This is a video that has been making the rounds for a bit, and it is still fun. I put myself through school as a tech support person and the only flaw in this depiction is the tech support fellow does not appear to be pulling his own hair out by the roots.
I will admit it, I have zero tolerance for poor phone support (Are you listening Sprint?). Call center turnover is generally high and for good reason, no one ever calls up to say “Hey, I just want to let you know everything’s going A-OK over here. It’s all good and working fine.” People call because they are working on something NOW and it needs to be fixed NOW. Most call center people aren’t very skilled because they have a script they follow for your problem, and if your problem does not follow that script, they are as lost as you are. Support comes in levels and generally its not until you get elevated a couple of levels that you will get to someone that actually as technical expertise and is genuinely interested in your problem.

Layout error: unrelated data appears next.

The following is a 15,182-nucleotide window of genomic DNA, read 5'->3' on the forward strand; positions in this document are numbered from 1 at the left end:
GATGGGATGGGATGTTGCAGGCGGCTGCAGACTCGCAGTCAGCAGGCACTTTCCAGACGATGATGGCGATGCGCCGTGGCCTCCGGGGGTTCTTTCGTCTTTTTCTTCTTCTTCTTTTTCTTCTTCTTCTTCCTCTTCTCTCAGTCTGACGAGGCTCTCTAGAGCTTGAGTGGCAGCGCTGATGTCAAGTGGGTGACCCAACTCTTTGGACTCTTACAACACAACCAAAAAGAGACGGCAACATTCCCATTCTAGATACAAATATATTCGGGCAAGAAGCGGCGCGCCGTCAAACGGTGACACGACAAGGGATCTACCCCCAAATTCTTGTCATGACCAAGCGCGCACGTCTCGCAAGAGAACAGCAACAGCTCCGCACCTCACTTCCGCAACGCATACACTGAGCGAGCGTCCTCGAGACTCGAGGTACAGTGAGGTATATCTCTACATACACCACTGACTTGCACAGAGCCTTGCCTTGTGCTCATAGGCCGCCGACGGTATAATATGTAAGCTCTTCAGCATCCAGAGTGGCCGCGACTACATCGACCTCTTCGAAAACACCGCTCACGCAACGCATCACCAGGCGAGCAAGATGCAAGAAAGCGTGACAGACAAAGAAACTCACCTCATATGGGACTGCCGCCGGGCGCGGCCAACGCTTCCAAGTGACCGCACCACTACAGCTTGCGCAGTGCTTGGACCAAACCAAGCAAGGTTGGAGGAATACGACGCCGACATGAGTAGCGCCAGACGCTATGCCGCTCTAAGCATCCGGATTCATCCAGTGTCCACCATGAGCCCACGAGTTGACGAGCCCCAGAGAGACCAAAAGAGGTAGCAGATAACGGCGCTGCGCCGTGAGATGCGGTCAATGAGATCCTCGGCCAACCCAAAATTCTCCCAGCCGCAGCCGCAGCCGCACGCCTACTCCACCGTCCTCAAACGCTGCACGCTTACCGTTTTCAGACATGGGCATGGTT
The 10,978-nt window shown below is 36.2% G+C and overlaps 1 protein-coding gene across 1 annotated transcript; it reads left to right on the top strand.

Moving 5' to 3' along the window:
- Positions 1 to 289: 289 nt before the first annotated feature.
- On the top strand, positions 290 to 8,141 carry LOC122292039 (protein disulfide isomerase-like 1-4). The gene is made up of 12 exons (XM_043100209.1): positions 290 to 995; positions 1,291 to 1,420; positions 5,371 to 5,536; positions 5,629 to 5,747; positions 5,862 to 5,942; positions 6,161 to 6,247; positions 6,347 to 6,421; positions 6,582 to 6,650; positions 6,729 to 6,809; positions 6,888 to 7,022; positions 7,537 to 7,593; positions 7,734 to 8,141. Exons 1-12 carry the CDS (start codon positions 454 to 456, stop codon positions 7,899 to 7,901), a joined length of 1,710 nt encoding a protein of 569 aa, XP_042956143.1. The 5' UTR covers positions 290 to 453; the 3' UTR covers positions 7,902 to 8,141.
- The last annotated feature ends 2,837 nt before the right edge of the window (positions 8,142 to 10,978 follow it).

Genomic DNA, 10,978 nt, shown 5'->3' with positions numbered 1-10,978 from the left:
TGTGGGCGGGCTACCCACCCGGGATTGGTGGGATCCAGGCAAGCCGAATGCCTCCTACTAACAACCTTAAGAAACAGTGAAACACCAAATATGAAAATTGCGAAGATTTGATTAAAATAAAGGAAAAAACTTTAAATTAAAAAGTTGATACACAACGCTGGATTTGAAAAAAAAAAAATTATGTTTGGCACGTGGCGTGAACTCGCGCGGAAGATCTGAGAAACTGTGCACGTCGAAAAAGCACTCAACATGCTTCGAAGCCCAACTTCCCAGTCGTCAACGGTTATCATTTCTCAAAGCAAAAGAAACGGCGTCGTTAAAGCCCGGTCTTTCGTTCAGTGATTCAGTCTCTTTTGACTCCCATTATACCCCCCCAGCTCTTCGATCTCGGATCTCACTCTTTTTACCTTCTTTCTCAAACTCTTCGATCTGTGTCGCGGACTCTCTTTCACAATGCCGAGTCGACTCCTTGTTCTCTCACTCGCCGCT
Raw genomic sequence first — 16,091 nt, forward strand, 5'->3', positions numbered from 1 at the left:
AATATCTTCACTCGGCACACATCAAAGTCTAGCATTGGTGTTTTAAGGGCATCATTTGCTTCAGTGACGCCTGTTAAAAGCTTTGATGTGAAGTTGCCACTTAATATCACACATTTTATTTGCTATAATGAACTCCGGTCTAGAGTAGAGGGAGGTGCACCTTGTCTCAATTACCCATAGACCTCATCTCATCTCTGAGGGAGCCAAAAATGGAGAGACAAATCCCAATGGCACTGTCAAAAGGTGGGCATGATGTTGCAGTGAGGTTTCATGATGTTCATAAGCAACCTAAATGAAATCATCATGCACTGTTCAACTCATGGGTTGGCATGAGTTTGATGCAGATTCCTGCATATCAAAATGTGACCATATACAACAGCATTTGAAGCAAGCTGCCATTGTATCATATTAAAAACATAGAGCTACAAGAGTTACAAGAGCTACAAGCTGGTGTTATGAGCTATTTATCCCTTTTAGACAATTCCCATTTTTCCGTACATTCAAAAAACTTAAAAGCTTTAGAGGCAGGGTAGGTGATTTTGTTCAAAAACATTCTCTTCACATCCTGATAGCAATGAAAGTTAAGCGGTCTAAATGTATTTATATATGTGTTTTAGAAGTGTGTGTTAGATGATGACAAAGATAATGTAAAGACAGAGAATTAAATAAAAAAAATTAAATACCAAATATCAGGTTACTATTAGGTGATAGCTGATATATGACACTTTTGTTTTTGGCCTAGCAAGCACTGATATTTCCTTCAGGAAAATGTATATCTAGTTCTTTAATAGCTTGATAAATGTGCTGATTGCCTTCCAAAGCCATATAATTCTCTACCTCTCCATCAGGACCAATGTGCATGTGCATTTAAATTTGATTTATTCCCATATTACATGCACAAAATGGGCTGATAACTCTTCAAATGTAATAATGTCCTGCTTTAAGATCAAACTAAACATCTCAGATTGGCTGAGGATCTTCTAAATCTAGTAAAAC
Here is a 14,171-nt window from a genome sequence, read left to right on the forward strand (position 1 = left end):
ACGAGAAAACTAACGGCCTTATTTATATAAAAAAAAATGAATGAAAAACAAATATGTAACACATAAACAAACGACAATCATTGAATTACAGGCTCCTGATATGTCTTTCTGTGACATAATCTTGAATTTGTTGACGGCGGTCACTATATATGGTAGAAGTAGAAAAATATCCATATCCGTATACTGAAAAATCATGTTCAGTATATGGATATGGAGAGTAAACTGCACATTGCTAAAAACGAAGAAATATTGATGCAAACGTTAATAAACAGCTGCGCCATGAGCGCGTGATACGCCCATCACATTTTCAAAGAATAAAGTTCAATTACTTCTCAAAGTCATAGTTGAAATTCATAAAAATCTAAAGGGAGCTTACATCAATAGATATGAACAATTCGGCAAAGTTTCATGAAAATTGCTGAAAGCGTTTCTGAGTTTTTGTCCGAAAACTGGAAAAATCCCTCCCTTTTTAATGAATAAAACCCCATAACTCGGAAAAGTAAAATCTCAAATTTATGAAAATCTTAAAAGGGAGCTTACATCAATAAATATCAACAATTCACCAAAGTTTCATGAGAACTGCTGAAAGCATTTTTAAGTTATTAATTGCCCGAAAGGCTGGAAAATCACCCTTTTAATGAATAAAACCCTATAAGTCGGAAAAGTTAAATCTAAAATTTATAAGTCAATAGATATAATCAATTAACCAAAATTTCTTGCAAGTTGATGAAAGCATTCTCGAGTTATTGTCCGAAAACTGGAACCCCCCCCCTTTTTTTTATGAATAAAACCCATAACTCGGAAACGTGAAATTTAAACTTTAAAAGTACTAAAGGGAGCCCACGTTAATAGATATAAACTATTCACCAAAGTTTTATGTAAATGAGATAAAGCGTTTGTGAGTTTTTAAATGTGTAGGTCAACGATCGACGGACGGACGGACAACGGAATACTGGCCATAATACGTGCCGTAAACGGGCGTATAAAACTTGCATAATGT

Sprint may have the worst customer support in the history of the known world. I suspect the complaints department at Alcatraz was more responsive. Its fairly apparent the Sprint approach is two-fold:
one – get them off the phone as quickly as possible and however that happens is fair game
two – no matter what happens the problem is because the customer is in a rare dead zone / indoors / moon is in the wrong phase. But in no case is the phone, network, Sprint, its subsidiaries, employees or any resemblance to real tech support living or dead part of the problem.
Here is a favorite case from when I bought the Treo 600. I got very spotty reception and a friend and I would be standing next to each other and his was find and I could not get a signal. In multiple calls to phone support I was told:
Sprint: “Oh, you were standing next to each other? You can’t get a signal because you canceled each other out.”
Or my personal favorite:
Sprint: “You see those little bars to the side on the top?”
Mark: “yes, I do. All the bars are showing..”
Sprint: “OH, that’s your problem. See those little bars tell you how busy the network is. If you see all of them, the network is really busy and that’s why you can’t make you call.”
In an effort to keep this blog PG-13, I can’t detail my response.